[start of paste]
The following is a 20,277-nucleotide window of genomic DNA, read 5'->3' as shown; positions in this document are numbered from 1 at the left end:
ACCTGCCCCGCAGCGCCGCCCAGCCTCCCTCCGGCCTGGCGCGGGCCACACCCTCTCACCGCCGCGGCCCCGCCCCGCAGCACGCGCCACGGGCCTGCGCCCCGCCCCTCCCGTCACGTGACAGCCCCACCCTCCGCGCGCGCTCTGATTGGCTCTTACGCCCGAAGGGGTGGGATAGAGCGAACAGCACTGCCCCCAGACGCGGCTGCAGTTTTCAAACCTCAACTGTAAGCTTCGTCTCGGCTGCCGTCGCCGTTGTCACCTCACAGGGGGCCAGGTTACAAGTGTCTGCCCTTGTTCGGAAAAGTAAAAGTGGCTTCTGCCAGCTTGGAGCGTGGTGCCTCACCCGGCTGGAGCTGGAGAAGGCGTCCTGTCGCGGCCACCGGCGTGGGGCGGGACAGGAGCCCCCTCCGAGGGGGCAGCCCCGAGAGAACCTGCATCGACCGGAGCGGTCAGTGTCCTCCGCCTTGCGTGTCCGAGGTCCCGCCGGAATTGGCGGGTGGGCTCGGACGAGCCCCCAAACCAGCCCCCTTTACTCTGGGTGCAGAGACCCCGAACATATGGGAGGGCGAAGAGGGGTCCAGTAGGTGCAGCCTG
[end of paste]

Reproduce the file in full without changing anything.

The following is a 20,277-nucleotide window of genomic DNA, read 5'->3' as shown; positions in this document are numbered from 1 at the left end:
ACCTGCCCCGCAGCGCCGCCCAGCCTCCCTCCGGCCTGGCGCGGGCCACACCCTCTCACCGCCGCGGCCCCGCCCCGCAGCACGCGCCACGGGCCTGCGCCCCGCCCCTCCCGTCACGTGACAGCCCCACCCTCCGCGCGCGCTCTGATTGGCTCTTACGCCCGAAGGGGTGGGATAGAGCGAACAGCACTGCCCCCAGACGCGGCTGCAGTTTTCAAACCTCAACTGTAAGCTTCGTCTCGGCTGCCGTCGCCGTTGTCACCTCACAGGGGGCCAGGTTACAAGTGTCTGCCCTTGTTCGGAAAAGTAAAAGTGGCTTCTGCCAGCTTGGAGCGTGGTGCCTCACCCGGCTGGAGCTGGAGAAGGCGTCCTGTCGCGGCCACCGGCGTGGGGCGGGACAGGAGCCCCCTCCGAGGGGGCAGCCCCGAGAGAACCTGCATCGACCGGAGCGGTCAGTGTCCTCCGCCTTGCGTGTCCGAGGTCCCGCCGGAATTGGCGGGTGGGCTCGGACGAGCCCCCAAACCAGCCCCCTTTACTCTGGGTGCAGAGACCCCGAACATATGGGAGGGCGAAGAGGGGTCCAGTAGGTGCAGCCTG